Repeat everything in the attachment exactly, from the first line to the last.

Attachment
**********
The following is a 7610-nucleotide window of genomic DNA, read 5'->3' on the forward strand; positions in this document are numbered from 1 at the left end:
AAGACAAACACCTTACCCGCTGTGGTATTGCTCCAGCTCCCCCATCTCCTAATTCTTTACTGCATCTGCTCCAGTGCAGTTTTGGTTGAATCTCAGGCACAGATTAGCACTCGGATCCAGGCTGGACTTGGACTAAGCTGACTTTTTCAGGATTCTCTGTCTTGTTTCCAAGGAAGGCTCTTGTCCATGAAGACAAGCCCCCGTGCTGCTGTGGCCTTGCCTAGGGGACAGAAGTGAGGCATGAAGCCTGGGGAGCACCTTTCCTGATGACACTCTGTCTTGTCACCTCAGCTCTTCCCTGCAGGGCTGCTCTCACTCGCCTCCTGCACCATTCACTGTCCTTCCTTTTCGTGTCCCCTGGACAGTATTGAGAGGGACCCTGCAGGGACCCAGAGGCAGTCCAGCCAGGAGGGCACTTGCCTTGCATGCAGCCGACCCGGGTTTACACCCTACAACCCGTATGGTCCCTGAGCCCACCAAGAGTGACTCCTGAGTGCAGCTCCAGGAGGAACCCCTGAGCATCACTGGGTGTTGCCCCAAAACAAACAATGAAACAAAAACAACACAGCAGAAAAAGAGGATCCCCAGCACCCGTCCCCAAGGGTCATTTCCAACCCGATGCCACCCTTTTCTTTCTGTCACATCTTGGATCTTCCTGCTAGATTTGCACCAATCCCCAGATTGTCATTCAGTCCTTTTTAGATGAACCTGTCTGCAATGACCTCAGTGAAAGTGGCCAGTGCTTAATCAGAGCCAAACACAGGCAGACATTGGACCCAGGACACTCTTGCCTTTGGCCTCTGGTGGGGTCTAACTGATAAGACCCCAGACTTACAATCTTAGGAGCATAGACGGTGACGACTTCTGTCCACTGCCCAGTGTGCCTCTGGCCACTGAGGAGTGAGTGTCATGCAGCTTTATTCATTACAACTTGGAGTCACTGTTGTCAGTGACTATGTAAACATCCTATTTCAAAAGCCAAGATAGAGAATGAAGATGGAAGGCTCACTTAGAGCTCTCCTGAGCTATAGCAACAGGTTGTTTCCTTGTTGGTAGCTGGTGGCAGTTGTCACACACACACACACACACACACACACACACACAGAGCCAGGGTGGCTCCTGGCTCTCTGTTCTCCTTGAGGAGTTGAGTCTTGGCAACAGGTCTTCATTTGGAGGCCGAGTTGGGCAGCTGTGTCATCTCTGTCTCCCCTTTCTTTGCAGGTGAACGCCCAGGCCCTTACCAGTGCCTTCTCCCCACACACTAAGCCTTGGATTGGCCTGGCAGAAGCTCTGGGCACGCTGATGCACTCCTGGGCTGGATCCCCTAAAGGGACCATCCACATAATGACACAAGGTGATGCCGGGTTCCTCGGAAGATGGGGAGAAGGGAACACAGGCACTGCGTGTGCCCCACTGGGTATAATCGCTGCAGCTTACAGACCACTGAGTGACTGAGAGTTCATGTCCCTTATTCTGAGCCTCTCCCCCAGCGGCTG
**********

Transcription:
The following is a 7610-nucleotide window of genomic DNA, read 5'->3' on the forward strand; positions in this document are numbered from 1 at the left end:
AAGACAAACACCTTACCCGCTGTGGTATTGCTCCAGCTCCCCCATCTCCTAATTCTTTACTGCATCTGCTCCAGTGCAGTTTTGGTTGAATCTCAGGCACAGATTAGCACTCGGATCCAGGCTGGACTTGGACTAAGCTGACTTTTTCAGGATTCTCTGTCTTGTTTCCAAGGAAGGCTCTTGTCCATGAAGACAAGCCCCCGTGCTGCTGTGGCCTTGCCTAGGGGACAGAAGTGAGGCATGAAGCCTGGGGAGCACCTTTCCTGATGACACTCTGTCTTGTCACCTCAGCTCTTCCCTGCAGGGCTGCTCTCACTCGCCTCCTGCACCATTCACTGTCCTTCCTTTTCGTGTCCCCTGGACAGTATTGAGAGGGACCCTGCAGGGACCCAGAGGCAGTCCAGCCAGGAGGGCACTTGCCTTGCATGCAGCCGACCCGGGTTTACACCCTACAACCCGTATGGTCCCTGAGCCCACCAAGAGTGACTCCTGAGTGCAGCTCCAGGAGGAACCCCTGAGCATCACTGGGTGTTGCCCCAAAACAAACAATGAAACAAAAACAACACAGCAGAAAAAGAGGATCCCCAGCACCCGTCCCCAAGGGTCATTTCCAACCCGATGCCACCCTTTTCTTTCTGTCACATCTTGGATCTTCCTGCTAGATTTGCACCAATCCCCAGATTGTCATTCAGTCCTTTTTAGATGAACCTGTCTGCAATGACCTCAGTGAAAGTGGCCAGTGCTTAATCAGAGCCAAACACAGGCAGACATTGGACCCAGGACACTCTTGCCTTTGGCCTCTGGTGGGGTCTAACTGATAAGACCCCAGACTTACAATCTTAGGAGCATAGACGGTGACGACTTCTGTCCACTGCCCAGTGTGCCTCTGGCCACTGAGGAGTGAGTGTCATGCAGCTTTATTCATTACAACTTGGAGTCACTGTTGTCAGTGACTATGTAAACATCCTATTTCAAAAGCCAAGATAGAGAATGAAGATGGAAGGCTCACTTAGAGCTCTCCTGAGCTATAGCAACAGGTTGTTTCCTTGTTGGTAGCTGGTGGCAGTTGTCACACACACACACACACACACACACACACACACAGAGCCAGGGTGGCTCCTGGCTCTCTGTTCTCCTTGAGGAGTTGAGTCTTGGCAACAGGTCTTCATTTGGAGGCCGAGTTGGGCAGCTGTGTCATCTCTGTCTCCCCTTTCTTTGCAGGTGAACGCCCAGGCCCTTACCAGTGCCTTCTCCCCACACACTAAGCCTTGGATTGGCCTGGCAGAAGCTCTGGGCACGCTGATGCACTCCTGGGCTGGATCCCCTAAAGGGACCATCCACATAATGACACAAGGTGATGCCGGGTTCCTCGGAAGATGGGGAGAAGGGAACACAGGCACTGCGTGTGCCCCACTGGGTATAATCGCTGCAGCTTACAGACCACTGAGTGACTGAGAGTTCATGTCCCTTATTCTGAGCCTCTCCCCCAGCGGCTG